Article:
How to help young athletes process Kobe's death
For many Americans, basketball legend, Kobe Bryant was a household name synonymous with genuine sportsmanship and inspiring dedication to the athlete’s craft. This week, I felt shock and grief when news broke about his tragic death in a helicopter crash, along with his daughter and seven others. Everything about it felt wrong. He was too young. It was too random, should have just been a memorable daddy-daughter moment. I am not alone. Thousands of fans, reporters, and celebrities took to TV and social media channels to pay tribute to a man they either knew or felt like they knew.
Sports are deeply ingrained in the fabric of our nation. It’s no surprise we look up to professional athletes who are often viewed as heroes in the eyes of children and adults alike. Throughout his NBA career, Kobe Bryant was a national and global celebrity. Such a sudden, tragic loss of a public figure is difficult to process, especially for our children.
That is why we must lean into heartbreak with our kids, so that they may grow to understand death, develop healthy methods for processing tragedy, lean on each other and turn to truth in times of confusion. At the time of the accident, a basketball tournament was underway at Bryant’s sports academy in California. When the news reached the coaches, players, parents, and officials, everything stopped. Gyms, formerly filled with squeaking shoes, shouts, sweat, the joy of a basket, the anger of a missed block, the screech of a buzzer, a ref’s whistle, went still. Everyone went down to a knee and prayed.
What an incredible example they have set for us. When tragedy hits, we are all quickly made aware just how fragile and fleeting our lives really are. But from here we have two choices: We can grow cold, calloused and angry, calling the world a cruel place, or we can recognize that something, someone, has greater perspective and still, a good plan, for our futures. In other words, we can see how little control we have and lose hope, or we can see how little control we have and cast our cares on God. Youth sports leaders, whether a coach or parent or referee, have a significant role in shaping this binary decision for the children they have come alongside.
There are important lessons to be shared in this difficult moment. In Romans 12:15, Christians are called to “mourn with those who mourn.” This Biblical principle teaches us the importance of empathizing with our friends experiencing the pain of deep loss, heartache, and sorrow. Another lesson is about the fact that death is a part of the human experience, but for Christians, we look to eternity with hope. John 3:16 teaches us, “For God so loved the world that he gave his one and only Son, that whoever believes in him shall not perish but have eternal life.”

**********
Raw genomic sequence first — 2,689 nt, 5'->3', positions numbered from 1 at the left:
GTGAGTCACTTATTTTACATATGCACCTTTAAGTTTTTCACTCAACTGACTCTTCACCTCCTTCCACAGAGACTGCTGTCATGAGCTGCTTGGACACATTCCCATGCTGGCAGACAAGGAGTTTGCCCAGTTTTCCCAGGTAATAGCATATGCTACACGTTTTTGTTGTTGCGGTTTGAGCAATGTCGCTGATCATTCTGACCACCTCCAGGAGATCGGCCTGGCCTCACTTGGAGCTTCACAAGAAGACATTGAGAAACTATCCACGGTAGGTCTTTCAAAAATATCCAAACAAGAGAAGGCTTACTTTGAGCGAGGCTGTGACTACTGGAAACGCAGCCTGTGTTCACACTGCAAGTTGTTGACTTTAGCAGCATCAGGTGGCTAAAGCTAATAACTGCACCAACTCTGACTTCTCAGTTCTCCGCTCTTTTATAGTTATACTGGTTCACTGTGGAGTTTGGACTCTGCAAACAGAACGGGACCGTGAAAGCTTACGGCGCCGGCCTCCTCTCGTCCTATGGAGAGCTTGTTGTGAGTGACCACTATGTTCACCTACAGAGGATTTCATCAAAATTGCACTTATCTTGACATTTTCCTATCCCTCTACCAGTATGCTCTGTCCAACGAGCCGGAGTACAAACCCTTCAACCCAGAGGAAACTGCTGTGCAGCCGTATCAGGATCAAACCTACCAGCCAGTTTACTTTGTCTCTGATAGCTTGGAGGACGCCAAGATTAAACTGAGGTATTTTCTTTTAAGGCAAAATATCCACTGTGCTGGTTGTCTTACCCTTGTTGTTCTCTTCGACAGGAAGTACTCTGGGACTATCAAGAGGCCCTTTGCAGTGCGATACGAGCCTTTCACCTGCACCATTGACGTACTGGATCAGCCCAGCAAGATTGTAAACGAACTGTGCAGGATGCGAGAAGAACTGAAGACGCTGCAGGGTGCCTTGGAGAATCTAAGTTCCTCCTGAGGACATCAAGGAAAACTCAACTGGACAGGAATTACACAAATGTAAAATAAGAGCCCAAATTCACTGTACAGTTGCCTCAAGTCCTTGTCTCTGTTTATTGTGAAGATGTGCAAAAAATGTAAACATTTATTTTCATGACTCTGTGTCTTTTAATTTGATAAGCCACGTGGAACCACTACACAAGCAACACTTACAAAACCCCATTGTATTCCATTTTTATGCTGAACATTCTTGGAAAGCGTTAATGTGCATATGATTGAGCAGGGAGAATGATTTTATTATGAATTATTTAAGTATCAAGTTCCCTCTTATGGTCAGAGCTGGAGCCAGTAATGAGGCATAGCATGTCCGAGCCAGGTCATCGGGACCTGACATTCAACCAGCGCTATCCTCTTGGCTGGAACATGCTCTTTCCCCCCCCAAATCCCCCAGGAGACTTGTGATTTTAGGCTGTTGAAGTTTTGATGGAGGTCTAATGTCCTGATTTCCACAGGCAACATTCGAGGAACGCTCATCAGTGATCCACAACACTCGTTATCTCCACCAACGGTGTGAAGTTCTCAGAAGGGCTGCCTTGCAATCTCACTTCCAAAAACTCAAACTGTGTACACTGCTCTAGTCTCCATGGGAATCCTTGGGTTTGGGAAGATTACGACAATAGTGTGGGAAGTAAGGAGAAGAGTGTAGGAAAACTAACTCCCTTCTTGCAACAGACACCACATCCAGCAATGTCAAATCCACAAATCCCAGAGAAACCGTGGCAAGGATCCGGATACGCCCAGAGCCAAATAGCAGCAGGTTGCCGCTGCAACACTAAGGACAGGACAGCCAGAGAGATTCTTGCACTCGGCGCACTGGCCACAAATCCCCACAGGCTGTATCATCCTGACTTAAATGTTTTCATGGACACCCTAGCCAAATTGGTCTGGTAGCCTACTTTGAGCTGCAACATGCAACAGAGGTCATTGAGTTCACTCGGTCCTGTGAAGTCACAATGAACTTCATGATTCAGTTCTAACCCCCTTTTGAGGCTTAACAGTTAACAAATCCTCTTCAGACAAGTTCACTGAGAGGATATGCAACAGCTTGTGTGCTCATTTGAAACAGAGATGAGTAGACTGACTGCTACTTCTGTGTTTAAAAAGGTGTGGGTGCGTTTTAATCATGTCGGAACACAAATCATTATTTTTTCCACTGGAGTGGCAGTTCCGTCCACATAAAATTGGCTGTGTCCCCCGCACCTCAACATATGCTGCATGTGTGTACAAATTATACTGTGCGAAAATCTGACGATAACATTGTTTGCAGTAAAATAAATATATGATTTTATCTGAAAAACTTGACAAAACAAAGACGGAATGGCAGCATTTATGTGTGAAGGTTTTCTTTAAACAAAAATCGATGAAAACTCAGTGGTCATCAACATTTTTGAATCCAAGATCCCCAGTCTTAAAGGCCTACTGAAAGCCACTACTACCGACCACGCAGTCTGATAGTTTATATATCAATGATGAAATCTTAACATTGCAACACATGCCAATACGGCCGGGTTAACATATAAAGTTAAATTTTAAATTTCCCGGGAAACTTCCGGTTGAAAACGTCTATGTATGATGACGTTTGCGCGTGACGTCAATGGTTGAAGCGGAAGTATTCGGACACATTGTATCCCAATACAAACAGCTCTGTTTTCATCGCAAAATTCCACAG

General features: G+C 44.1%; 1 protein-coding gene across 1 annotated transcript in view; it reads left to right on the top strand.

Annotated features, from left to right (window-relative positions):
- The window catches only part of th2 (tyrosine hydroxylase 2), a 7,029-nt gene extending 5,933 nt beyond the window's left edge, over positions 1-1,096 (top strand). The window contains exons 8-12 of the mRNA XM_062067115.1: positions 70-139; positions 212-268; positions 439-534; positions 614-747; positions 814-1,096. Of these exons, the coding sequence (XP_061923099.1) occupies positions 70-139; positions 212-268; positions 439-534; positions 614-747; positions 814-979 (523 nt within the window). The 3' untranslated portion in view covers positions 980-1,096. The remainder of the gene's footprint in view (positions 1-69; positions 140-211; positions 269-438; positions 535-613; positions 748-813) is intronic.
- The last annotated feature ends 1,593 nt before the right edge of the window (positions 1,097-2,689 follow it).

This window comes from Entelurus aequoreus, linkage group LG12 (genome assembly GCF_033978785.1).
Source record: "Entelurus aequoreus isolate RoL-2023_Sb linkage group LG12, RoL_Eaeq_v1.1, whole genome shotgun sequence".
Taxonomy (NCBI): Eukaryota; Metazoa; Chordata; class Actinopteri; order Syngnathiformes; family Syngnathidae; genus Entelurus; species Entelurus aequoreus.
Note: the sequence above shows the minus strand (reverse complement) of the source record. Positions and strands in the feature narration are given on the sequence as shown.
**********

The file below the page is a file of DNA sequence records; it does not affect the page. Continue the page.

It’s important to note that these lessons – while it may hit hard in the aftermath of tragedy – are best taught over time. That’s what we really seek to do at Upward Sports. It’s natural to turn to prayer in shock, but what if we also turned to God when nothing was going wrong, when we win the game? For us, we believe developing those habits in victory ensures that they are with us in the face of defeat, adversity, and injustice. Sports are playful, fun, exciting, and relationship building, but they also present an opportunity for kids to build character and learn life skills that will benefit them long into adulthood.
Let’s allow some good come out of this tragedy, as we point our kids to the ways in which Bryant used his influence well, as we help them process death and injustice. Let’s take this difficult moment to engage kids for teachable moments that will build character. And let’s all take this time in our history, just days before the Super Bowl, to reset and remember that sports represent so much more than winning a game.
Drew Provence serves as partner engagement manager at Upward Sports.